By focusing on messages that speak to the new Millennial majority's economic needs, Democrats could alter the traditional fall off in turnout in midterm elections by the presidents' party and, in so doing, reshape American politics, not just at the presidential level but in congressional campaigns as well. However, if instead Democrats decide to play defense and duck the issues critical to their new Millennial majority, the natural tendencies of Democratic voters to pay less attention to midterm elections will likely result in Republican gains next year.

The Democratic Party has the choice of running toward or away from its new Millennial majority coalition. Which path it chooses to follow, more than anything that is going on now in Washington, will determine the outcome of the 2014 elections."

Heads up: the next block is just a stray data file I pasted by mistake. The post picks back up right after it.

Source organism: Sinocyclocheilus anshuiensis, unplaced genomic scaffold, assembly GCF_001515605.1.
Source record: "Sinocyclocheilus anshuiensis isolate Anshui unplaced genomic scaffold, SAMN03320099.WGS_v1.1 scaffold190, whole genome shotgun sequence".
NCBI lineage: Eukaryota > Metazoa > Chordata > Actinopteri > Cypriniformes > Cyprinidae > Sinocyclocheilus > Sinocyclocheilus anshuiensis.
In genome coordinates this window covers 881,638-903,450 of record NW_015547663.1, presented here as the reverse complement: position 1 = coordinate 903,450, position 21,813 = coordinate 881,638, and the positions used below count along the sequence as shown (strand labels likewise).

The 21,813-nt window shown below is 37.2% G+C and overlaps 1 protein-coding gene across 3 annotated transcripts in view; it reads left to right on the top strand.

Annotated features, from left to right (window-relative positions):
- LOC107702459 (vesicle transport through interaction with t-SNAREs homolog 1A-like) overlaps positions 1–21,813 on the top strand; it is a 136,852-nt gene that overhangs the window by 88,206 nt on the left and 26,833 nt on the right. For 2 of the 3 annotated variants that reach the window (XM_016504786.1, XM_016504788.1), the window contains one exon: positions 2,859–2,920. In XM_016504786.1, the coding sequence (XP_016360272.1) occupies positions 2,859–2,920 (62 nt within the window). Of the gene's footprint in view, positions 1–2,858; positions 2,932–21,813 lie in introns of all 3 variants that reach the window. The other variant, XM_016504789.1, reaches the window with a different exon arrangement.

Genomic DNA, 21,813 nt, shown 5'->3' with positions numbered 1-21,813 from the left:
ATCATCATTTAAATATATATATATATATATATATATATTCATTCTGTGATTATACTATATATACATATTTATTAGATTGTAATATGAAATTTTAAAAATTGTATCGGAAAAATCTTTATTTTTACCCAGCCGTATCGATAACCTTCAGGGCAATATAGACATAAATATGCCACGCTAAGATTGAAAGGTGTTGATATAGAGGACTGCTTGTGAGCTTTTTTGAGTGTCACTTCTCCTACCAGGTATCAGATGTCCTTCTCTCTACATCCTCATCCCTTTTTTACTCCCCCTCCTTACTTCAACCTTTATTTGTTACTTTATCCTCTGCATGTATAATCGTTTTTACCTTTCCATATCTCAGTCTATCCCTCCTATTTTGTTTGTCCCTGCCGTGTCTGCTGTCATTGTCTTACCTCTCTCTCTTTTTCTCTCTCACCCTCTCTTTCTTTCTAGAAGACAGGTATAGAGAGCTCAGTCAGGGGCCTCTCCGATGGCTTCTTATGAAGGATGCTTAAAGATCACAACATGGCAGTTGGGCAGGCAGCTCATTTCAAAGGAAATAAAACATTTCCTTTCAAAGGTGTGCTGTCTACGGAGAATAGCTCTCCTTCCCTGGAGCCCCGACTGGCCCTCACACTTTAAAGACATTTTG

Today: Join the #iMarch at 6pm w/Simon, Joe Trippi and Craig Newmark

This Thursday from 6-7pm, Simon will participate in a Twitter Chat for the March for Innovation with Joe Trippi, Democratic strategist, and Craig Newmark, founder of Craigslist. The March for Innovation, using the hashtag #iMarch, is a virtual march on Washington to highlight and underscore the need for Congress to pass immigration reform.

Simon, @SimonWDC, will be sharing his thoughts on the vital importance of passing immigration reform, sharing some of our recent work on the subject, and responding to other participants during this event. Our particular event will be using the hashtag #NDN. Be sure to follow @MarchForInnov for more updates on this exciting effort!  

NDN Hosts Experts Discussing Plan About How to Build A "21st Century Postal Service"